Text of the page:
The Newark Basin
The geologic feature called the Newark Basin is foundation for the most heavily urbanized and industrialized portion of New Jersey (Figure 87). The basin extends south and westward from the lower Hudson River region, across northern and central New Jersey, and continues southward into Pennsylvania where it diminishes and then enlarges southward into the Gettysburg Basin. The half-graben structure of the basin is reflected by the gentle westward dip of the strata at about 15 (Figure 88). Possibly as much as 11,000 feet of sedimentary rock and volcanic material of Mesozoic age exists beneath the surface on the western side of the basin. A great border fault system defines the western side of the basin. One of these, the Ramapo Fault, extends southward from the Hudson Highlands region east of the Hudson River (in the vicinity of the Indian Point Nuclear Power Plant). In New Jersey, Interstate 287 roughly follows the trace of the fault southward to near its intersection with Interstate 78 where other faults define the western border of the basin. This fault is responsible for the escarpment of the Ramapo Mountains of the Highlands that rise on the western side of the fault.
Figure 88 illustrates the general structure and stratigraphy of the Newark Basin along Interstate 80. The three lower formations, the Stockton, Lockatong, and Passaic Formations are Late Triassic red beds. Volcanic intrusions of Jurassic age, including the Palisades Sill, has intruded within these formations. The 1st, 2nd, and 3rd Watchung Mountains, east to west respectively, have been renamed Orange Mountain, Preakness Mountain, and Hook Mountain, respectively, and provide the names for the Jurassic age surface flows responsible for their origin. (The word, Watchung, comes from the Lenape Indians meaning high hills.) The sedimentary formations between and above these flows, the Feltville, Towaco, and Boonton Formations, represent basinal sediments deposited in the Early Jurassic. The gentle westward dip of the strata probably continued to develop after the youngest formations were deposited.
The traprocks within the Newark Basin display subtle differences in both composition and physical appearances from one location to the next. The composition of the rock varies from ultramafic (rich in olivine) to dioritic, depending on the amount of dilution of basaltic magma with quart-rich material derived from the continental crustal rocks it invades and partially melts as it migrated toward the surface. Where the magma cooled more slowly beneath the surface within volcanic stock and sills, the more moderately crystalline textured rock is called diabase. The dominant igneous rock-type is the fine-grained extrusive form of basalt that formed as volcanic material extruded on the surface and cooled as flows. However, the physical character of the basalt varies considerably form one area to the next, depending on how the rock cooled.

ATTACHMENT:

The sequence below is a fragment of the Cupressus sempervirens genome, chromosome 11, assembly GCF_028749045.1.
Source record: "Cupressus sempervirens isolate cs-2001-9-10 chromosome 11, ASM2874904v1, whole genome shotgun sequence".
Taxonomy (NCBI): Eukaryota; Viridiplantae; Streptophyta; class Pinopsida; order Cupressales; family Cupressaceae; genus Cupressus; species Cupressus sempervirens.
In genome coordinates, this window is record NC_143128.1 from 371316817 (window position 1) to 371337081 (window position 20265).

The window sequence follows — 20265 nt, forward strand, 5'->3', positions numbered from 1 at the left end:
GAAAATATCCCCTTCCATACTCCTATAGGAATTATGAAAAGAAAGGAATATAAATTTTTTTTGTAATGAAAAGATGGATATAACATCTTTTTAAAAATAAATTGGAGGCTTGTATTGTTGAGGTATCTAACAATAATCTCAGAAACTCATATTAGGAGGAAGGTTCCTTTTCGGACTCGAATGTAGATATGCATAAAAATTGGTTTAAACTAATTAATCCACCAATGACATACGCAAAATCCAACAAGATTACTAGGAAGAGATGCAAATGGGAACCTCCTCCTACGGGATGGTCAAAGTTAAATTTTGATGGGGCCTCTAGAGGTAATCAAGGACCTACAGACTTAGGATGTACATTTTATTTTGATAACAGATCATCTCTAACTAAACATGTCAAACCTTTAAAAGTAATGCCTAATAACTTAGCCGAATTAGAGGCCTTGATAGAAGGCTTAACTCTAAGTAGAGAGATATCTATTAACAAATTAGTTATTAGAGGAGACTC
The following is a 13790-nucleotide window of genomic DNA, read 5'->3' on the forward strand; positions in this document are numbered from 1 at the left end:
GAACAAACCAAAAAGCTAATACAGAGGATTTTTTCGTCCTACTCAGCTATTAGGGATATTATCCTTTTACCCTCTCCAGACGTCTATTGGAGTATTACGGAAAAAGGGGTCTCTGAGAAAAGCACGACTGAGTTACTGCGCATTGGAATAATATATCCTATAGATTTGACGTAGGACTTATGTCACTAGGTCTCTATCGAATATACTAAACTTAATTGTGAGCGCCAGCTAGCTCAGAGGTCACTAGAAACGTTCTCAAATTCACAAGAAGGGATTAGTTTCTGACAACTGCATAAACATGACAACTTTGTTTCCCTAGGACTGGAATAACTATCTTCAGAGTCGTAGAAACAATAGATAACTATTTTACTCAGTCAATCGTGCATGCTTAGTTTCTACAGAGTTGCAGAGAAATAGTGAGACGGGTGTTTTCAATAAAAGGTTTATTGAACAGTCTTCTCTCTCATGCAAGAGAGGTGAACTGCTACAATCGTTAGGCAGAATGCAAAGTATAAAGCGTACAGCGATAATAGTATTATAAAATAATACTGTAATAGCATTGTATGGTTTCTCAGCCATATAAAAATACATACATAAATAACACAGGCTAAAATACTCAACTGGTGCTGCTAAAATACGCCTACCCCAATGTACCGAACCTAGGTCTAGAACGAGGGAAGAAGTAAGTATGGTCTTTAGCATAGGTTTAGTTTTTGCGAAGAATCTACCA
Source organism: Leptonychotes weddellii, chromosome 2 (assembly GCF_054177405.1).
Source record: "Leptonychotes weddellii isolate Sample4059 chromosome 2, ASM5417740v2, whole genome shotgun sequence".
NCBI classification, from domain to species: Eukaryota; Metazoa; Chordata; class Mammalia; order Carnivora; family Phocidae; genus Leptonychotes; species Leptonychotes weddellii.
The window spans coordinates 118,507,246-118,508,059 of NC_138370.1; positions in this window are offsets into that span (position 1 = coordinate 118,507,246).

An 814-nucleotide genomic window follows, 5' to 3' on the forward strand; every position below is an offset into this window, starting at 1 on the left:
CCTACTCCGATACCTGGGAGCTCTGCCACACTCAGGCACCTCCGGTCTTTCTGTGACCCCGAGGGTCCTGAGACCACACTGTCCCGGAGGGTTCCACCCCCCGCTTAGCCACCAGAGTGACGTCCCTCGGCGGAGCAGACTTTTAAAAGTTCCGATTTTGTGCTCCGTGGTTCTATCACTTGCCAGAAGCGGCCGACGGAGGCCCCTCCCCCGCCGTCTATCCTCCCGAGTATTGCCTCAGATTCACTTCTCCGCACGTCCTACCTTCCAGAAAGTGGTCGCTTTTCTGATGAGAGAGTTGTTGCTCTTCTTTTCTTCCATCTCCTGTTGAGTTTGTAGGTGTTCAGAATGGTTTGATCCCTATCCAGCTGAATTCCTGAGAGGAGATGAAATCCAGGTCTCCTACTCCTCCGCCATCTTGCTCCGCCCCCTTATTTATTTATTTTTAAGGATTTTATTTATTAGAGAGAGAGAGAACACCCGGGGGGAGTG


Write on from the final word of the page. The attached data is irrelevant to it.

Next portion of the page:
Where massive amounts of material erupted on a flat surface, the lava flows generated were locally as much as 200 feet thick. As the lava cooled, it shrank and cracked. In places where homogeneous lava cooled at an uniform rate vertical polygonal columns formed. If the lava flowed down a sloping surface, the flows tend to be thinner, and they cooled more rapidly and unevenly. On modern volcanoes, blocky-textured flows (called "aa" after Hawaiian usage) have an uneven texture which forms as material that has cooled on the surface is mixed downward into the migrating flow. This causes inconsistent cooling patterns within the flow, resulting in an irregular fracture pattern within the resulting lava rock. Flows where the lava is much hotter and more fluid tend to spread out and cool with a smooth, billowy or ropy surface (called "pahoehoe"). This hotter lava tends to spread out as fingers of lava that cool as irregular pods called "pillows." Pillows that form underwater tend to be more rounded, more fractured, and have thicker glass-textured rinds than pillows that form on land. All types of flows can be recognized in the traprocks of the Newark Basin.
The character of the geologic structure of the Newark Basin is quite apparent when driving westbound on any of the interstate highways that cross the basin. Beautiful exposures of fanglomerates, brownstone, and traprock can be seen in road cuts along the highways, but unfortunately, they are not safe or legal to stop and examine. The sites described below include a mix of scenic natural areas on public lands and popular geologic field trip destination sites in the Newark Basin region.
The URL is: https://gotbooks.miracosta.edu/gonp/nyc/mesozoic/XX.htm
Last modified: 3/11/2019